Sunday, August 31, 2008

Day 30: Eye of the Storm


Don't believe the lies.
Fast Food Report: Whataburger
This name is very much a misnomer. I'd suggest a more appropriate label such as Whatadisappointment, or Whatacrappyburger. Really, with a name like Whataburger, I was expecting a reaction along the lines of "Wow! What a burger!" after taking a bite. Instead, my initial thought was "Wow...what is this, a burger?". Come on people, either bring your A game or change the name.


Thanks for all of the concerned words and comments about avoiding New Orleans until after the hurricane or all together and what have you; unfortunately I received most of them either when I was already there, or after I left. Go figure.

After my last post, I hadn't made up my mind yet whether or not to attempt New Orleans. In order to put off the decision even longer, on a whim I walked into a movie theater that happened to be next to the Starbucks I had breakfast in and watched Babylon AD. My general rule of thumb is that anything with Vin Diesel in it can't be bad. I was mostly right (it was at least a fun couple hours).

In the end I decided that I couldn't skip New Orleans, I had come far too close to just go around it. My argument was that Gustav wasn't predicted to make landfall until late Monday or early Tuesday, and it being Friday I had plenty of time to stay one night, then continue on my way west. With this in mind, I booked a motel (all the hostels were unfortunately full) and started the journey south.

As I approached the city, I began to notice an marked increase in the number of cars traveling in the opposite direction. I figured they were just being overly safe. Then I saw a couple of nursing home buses, then a couple prison buses, followed by thousands of cars. This made me slightly concerned, a feeling that intensified as the northbound traffic became a traffic jam while my southbound side contained only a handful of cars.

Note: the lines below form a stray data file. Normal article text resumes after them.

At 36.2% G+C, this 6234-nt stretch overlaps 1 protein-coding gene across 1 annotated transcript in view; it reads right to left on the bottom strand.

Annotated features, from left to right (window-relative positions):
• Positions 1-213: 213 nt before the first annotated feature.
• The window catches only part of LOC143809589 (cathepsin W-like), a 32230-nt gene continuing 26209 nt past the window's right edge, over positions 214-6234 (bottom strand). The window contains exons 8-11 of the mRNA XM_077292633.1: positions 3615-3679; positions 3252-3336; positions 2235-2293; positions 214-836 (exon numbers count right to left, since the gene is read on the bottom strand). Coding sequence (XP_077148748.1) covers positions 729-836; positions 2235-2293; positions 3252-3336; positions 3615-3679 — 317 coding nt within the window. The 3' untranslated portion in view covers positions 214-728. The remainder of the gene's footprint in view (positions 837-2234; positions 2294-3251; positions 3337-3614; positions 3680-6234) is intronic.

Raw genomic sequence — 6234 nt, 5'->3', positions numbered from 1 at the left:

In the end, this concern really wasn't necessary. I found my motel easy enough, checked in and checked out what to do while in town. Since it was getting on in the afternoon, most of the outdoor activities and places to see were falling off my list of possibilities; which really just left Bourbon Street.

I was keeping a careful eye on the news the entire time I was in my room. I learned that I was situated in Jefferson parish, which hadn't evacuated yet (luckily), but was planned for the next day at 4 pm. The cars I had seen on the freeway were most likely from one of the neighboring parishes that had already ordered a voluntary evacuation, to be followed soon by mandatory evacuations. Nothing I need to worry about until tomorrow, I thought.


Something for everyone.